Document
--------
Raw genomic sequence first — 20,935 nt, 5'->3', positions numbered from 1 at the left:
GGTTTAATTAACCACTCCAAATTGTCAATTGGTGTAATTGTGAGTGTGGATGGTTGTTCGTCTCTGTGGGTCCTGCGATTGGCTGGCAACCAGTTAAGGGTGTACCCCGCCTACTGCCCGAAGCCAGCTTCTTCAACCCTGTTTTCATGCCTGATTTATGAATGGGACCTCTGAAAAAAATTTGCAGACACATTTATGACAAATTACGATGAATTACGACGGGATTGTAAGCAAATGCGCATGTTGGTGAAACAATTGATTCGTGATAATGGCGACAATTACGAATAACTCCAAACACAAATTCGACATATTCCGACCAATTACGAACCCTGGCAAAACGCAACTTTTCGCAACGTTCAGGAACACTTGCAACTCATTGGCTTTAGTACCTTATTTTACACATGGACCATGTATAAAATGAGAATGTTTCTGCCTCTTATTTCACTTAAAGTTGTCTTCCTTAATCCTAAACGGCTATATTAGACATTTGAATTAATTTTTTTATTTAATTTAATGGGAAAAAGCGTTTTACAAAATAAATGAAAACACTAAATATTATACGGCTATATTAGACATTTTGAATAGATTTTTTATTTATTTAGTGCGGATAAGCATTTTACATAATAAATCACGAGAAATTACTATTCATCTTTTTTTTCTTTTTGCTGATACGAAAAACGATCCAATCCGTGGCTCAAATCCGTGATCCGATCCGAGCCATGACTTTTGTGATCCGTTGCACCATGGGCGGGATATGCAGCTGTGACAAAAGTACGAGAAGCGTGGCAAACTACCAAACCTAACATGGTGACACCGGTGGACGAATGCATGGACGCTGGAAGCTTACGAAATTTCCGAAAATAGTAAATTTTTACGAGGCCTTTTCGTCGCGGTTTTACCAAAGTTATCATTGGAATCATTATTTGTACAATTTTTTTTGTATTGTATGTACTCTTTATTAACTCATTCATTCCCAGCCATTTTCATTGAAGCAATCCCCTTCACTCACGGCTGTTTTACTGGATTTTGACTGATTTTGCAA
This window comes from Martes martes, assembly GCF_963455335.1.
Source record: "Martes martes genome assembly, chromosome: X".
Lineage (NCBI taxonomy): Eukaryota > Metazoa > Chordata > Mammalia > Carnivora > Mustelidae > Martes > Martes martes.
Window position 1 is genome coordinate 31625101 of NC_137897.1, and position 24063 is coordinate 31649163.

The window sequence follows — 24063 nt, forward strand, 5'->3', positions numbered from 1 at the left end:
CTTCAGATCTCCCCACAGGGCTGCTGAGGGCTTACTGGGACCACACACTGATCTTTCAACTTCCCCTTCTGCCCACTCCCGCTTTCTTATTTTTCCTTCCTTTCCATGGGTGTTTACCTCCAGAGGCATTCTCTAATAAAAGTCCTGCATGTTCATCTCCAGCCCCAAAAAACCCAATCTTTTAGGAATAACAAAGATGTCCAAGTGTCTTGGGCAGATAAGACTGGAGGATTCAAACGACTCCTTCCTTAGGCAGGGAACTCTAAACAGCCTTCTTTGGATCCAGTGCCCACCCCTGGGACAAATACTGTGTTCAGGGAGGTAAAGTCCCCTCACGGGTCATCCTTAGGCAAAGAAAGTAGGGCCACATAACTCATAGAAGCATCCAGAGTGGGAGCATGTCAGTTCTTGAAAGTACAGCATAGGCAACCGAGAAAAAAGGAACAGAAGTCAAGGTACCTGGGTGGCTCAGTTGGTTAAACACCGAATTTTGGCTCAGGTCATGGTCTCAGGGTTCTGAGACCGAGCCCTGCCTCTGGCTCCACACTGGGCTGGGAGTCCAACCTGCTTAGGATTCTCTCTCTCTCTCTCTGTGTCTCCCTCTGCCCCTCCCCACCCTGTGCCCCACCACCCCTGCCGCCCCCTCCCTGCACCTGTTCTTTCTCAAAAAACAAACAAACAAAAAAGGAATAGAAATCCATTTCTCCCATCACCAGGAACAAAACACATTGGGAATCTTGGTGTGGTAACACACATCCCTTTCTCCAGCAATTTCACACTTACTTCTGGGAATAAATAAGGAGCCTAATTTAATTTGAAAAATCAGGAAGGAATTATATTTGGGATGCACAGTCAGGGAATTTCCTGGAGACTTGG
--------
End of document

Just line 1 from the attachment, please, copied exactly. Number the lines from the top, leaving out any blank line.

Raw genomic sequence first — 20,935 nt, 5'->3', positions numbered from 1 at the left: